Tipity Tip Top
03.08.2010 30 °C
Weipa: We stayed in Weipa for three nights which was the first stop at the Cape York Peninsula. We set up camp and went fishing on the jetty where we were getting massive bites but snapping off the line.
The next day we woke up and went to the bait and tackle shop and purchased bigger line, hooks and sinkers and went for a full day of fishing, we caught two GT’s but dad left them in the fridge for too long which stunk out the fridge and wasted the fish.
On our last day at Weipa we took a tour of Rio Tinto’s mine and the town ship of Weipa. Weipa has an estimated population of three thousand of which nine hundred of them are kids enrolled at the local school. The town was built by Comalco and the Queensland government as a mining town in the early 1960’s. Later Comalco was bought out by Rio Tinto and today seven hundred and fifty residents work for the mine. Weipa also has the longest single lane bridge in the southern hemisphere, which was built by the mine for their train to transport minerals from the mine to the shipping Warf. The bridge was built to only last 30 years but has lasted 40 years but needs a lot of maintenance that includes the use of divers. Bull sharks, stingers and crocodiles make it some of the most dangerous diving in Australia.
The mine has haul roads that was built for the haulage trucks and authorised vehicles only. A few years back there was an elderly couple they took a wrong turn onto the haul road and the mine did what they call a one stop all stop which shut down the mine for more than an hour.
We learned that the mining equipment made it a very expensive business with tyres costing between ten and forty thousand dollars. The machines are serviced on site by mechanics and the mine runs two locomotives with 36 carriages that hold 1000 ton per carriage. The trains run 24 hours a day, transporting bauxite to the Weipa shipping Warf before being shipped to Gladstone, Each front end loader holds 10 cubic metres and each haul truck can hold 160 ton. 25% of the truck drivers are women, they prefer to employ women because they are easier on the controls which reduces break downs and therefore reduces down time.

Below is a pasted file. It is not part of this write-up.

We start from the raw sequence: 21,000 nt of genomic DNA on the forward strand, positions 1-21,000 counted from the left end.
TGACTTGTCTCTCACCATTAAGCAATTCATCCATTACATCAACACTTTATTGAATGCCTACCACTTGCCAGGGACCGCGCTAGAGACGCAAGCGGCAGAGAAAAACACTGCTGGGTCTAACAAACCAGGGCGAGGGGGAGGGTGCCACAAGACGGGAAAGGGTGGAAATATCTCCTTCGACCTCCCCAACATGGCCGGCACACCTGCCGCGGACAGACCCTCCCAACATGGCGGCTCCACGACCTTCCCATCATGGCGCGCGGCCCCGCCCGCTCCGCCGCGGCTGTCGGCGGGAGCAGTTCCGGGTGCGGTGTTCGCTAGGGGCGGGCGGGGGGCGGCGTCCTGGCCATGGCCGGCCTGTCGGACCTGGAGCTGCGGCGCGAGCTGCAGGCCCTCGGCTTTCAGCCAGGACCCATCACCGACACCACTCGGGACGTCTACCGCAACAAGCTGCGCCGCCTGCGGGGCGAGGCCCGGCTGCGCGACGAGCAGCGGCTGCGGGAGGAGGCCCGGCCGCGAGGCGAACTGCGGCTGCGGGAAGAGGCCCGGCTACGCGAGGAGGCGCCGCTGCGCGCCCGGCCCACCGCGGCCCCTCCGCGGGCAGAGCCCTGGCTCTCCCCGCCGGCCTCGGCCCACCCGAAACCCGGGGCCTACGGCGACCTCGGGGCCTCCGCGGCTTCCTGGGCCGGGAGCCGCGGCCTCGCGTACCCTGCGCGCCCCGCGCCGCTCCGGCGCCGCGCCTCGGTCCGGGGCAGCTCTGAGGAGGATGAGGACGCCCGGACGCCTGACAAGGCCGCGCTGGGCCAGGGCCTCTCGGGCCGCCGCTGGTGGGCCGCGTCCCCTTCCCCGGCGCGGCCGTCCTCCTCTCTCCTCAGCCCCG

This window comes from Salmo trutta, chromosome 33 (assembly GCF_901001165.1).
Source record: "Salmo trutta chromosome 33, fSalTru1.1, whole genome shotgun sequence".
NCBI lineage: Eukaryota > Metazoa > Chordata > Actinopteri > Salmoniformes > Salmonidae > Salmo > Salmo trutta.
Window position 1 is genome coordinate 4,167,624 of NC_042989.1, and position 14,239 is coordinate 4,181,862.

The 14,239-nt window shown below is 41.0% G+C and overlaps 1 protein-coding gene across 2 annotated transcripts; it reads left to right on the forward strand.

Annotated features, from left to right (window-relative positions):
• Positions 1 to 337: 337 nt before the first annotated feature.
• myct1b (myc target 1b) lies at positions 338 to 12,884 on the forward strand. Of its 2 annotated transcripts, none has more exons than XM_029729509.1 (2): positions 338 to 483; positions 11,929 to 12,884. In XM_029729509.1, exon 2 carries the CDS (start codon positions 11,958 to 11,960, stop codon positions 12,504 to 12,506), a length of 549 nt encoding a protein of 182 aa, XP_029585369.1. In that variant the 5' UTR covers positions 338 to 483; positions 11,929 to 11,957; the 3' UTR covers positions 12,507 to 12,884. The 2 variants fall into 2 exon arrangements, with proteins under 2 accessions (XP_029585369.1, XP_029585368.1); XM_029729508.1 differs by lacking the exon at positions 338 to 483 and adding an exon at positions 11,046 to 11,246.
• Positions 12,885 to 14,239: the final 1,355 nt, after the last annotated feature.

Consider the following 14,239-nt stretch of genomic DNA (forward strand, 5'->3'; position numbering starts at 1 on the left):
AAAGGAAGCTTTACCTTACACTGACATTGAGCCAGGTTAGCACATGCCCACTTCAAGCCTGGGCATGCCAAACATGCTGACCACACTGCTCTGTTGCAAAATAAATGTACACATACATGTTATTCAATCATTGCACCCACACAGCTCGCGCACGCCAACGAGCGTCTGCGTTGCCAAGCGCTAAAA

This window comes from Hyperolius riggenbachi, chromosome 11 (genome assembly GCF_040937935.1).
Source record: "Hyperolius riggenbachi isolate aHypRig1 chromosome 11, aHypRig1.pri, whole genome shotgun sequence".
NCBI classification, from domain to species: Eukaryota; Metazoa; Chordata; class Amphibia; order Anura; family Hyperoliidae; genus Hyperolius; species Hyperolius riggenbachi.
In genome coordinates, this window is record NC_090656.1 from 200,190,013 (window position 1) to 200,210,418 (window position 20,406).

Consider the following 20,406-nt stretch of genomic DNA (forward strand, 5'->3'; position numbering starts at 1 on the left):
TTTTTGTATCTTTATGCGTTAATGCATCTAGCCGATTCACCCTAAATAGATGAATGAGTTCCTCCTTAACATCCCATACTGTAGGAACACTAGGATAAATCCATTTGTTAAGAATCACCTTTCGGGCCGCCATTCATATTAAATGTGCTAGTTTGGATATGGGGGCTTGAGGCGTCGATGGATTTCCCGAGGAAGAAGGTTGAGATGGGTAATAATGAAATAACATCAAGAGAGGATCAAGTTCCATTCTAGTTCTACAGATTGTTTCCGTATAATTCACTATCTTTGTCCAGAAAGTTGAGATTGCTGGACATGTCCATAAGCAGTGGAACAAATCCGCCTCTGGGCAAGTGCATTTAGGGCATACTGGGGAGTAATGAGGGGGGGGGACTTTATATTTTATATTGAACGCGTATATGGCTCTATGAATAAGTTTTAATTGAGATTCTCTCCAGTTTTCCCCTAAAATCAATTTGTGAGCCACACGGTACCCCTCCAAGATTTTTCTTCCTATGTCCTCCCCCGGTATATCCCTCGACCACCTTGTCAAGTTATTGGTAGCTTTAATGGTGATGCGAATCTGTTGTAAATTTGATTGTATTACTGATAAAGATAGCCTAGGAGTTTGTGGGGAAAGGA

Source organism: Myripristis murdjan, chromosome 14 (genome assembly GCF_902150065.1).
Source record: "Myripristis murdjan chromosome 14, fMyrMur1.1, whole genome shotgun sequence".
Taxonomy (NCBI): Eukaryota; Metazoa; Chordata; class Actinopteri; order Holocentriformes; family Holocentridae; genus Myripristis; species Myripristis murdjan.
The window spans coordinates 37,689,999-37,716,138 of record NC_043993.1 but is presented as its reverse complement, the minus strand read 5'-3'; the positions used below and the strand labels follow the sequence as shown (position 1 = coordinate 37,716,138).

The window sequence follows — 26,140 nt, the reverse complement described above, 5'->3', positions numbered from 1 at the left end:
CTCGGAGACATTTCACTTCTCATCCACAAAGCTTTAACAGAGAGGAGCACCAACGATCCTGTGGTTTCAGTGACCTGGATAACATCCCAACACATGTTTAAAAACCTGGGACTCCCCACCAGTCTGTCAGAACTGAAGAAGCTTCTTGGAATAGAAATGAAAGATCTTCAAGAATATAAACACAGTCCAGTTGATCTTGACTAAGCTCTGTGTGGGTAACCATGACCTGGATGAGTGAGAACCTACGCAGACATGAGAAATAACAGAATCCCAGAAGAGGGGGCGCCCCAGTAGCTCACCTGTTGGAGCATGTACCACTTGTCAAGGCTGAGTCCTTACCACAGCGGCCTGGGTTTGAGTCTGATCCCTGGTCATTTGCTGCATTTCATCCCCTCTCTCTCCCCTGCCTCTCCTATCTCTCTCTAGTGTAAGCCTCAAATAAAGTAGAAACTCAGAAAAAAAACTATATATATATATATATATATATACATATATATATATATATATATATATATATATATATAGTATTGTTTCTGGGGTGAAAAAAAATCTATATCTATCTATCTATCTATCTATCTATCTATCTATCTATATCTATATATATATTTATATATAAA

In the early 60’s Comalco/Rio Tinto started mining bauxite and pull out 20 million ton each year. They believe that they still have 40 years mining left at this site. The Rio mine is an open cut shallow mine, it’s shallow because the layers are soil, bauxite, iron stone, clay and then sand. They cannot dig too deep because when the iron stone will contaminate the bauxite and make refining the mineral more expensive.
The process to make aluminium is bauxite rocks are crushed to make a fine white powder called alumina, then the powder is melted down to make aluminium. It takes 4 tonne of bauxite to make 2 tonne of alumina and 2 tonne of alumina to make 1 tonne of aluminium. Rio Tinto mine 6 thousand tonne per hour and 20 million per year from the site.
The mine is operated around the clock running 24/7 and has day and night shifts each person working 2 days 2 nights 4 days off. Rio Tinto is also replanting and rejuvenating the areas they have mined trying to get it back to its original state. As you drive through the mine you’ll see chunks that have been dug around which are aboriginal place of significance that the mine will not dig up.
I thought that Rio Tinto was very good for the community of Weipa. They look after the people of Weipa by providing infrastructure including, hospitals, schooling and sporting facilities and are conscious of returning the environment to its original state.